When Planning a Cruise, Does Size Really Matter?

WORDS: Phil Hawkes PHOTOGRAPHY Supplied

It’s a good question.

I found the answer the easy way – by going cruising on a big, bold, beautiful new ship, the MSC Euribia around the fjords of Norway. This destination was an unfulfilled bucket wish, but initially I had some questions about the ship… the large number of people who would become my new best friends, and how the various facilities, crew and hospitality staff, activities on board, and onshore excursions would cope with their demands.

Euribia is nineteen decks high and bigger than the block of flats where I live. The scale of this as I arrived at the Port of Copenhagen was staggering.  How could this baby float, let alone carry so many passengers happily around the oceans?


First, the size details. Launched in June 2023, the ship was “made to order”, not a refurb.
If you’re into facts, she’s a lengthy 333 metres long (more than 3 rugby pitches) and 43 m. wide.
She can accommodate over 6,000 passengers (on my cruise there were only a modest 5,237), with
15 guest decks and 32 elevators! It’s enough to boggle the mind. As I took a first look from the shore,
I boggled indeed. The ship’s exterior based on the theme of “Save the Seas” is a thing of beauty (it won an international design award) and I could only marvel at the architecture and the engineering skills that made it possible.  The building cost was also a boggle…USD 850 million.

Check in and boarding was a breeze…just 20 minutes. It became apparent throughout the cruise that MSC, based in Geneva, has finely tuned systems and procedures, as you’d expect from a Swiss company. Everything runs like…clockwork.

Within the ship, there are too many features to list here, but let’s start with a most important one…the cabins. Better than expected was my verdict, as on a ship there’s not too much room to play with. On Euribia, the designers have captured a stylish feeling of space (the balcony helps), a modern bathroom with a shower you can actually turn around in, and a comfortable bed and sofa.

For foodies the main venues are Market Place (all day buffet with a huge variety of food stations…included in cruise price); Main Restaurant (a la carte, also included); and optional speciality restaurants and bars ranging from classy Le Grill to Teppanyaki, Mexican, Italian, chocolate and gelati bars (yum), the Champagne Bar, a British pub; and so on. You won’t go hungry on board! Or thirsty, for that matter… there are 21 bars and restaurants to choose from.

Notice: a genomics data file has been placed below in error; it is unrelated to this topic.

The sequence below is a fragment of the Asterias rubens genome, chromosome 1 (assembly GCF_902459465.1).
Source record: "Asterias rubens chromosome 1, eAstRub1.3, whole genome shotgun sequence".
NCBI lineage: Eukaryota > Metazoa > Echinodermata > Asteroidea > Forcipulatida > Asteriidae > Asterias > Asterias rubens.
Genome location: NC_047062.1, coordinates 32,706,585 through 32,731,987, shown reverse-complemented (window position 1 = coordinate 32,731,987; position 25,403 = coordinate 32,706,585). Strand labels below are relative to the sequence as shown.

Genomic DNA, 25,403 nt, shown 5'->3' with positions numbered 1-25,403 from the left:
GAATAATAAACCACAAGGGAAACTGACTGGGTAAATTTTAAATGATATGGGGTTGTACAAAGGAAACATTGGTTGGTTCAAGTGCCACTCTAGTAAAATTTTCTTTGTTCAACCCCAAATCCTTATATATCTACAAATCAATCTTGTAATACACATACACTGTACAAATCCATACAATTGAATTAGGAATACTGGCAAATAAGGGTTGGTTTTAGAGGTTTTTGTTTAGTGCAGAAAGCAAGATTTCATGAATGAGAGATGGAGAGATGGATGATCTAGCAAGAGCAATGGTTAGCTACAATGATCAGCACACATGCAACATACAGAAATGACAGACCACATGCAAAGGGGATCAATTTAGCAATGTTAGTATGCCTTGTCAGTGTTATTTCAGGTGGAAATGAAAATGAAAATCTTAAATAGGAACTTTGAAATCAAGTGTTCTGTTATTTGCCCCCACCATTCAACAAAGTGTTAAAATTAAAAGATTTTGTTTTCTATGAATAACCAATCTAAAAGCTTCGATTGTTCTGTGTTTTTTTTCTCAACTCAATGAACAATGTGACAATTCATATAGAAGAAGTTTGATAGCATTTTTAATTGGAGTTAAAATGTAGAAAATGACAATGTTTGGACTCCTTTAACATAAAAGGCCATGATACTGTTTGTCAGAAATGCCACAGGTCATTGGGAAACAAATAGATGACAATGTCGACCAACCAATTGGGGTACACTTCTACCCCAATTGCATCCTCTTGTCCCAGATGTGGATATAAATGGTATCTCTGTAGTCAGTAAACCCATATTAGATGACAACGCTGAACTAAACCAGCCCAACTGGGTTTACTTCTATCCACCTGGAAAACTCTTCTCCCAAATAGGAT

There’s also a Swarovski-studded staircase linking three decks…if glitz and glamour are your thing, you’re at home here. Add to that several entertainment venues and lounges, a sizeable theatre, and 700 sq. metres of play space and games for kids from 0-17 and a professional child-minding service up to 2 am. For “kids over 18” there’s the casino to play in. A top-class gym, pools, and even a “waterpark” with slides perched above the top deck. Awesome. It’s like a small resort floating on the sea.

If you’d rather splash out (not literally) on an upgrade, the MSC Yacht Club is a separate for’ard section of the ship, like a business class with its own pool, restaurant and many other exclusive features. It’s worth checking out when you book.

Was my question answered? Yes, big is beautiful when it’s this good, and definitely right for small groups of friends and families. There are plenty of places on board to escape from them!



There was plenty of fun to be had on shore, as well…when I could tear myself away from the pool deck or the taco bar!

From Copenhagen we sailed to Norway overnight and were at sea the next day, navigating the majestic Storfjorden and docking in Hellesylt. Then an exciting RIB (like a large 600 hp zodiac) ride through the narrower part of the fjord… those in front enjoyed getting slightly wet despite the impressive safety vests provided. Everyone agreed, this was one of the highlights of the whole cruise.


Next day finds us in the pretty port town of Alesund, well known for its Art Nouveau architecture, quirky little shops and the panoramic views from the peak overlooking the town. If you were on a self-drive trip, this would be the ideal stopover point.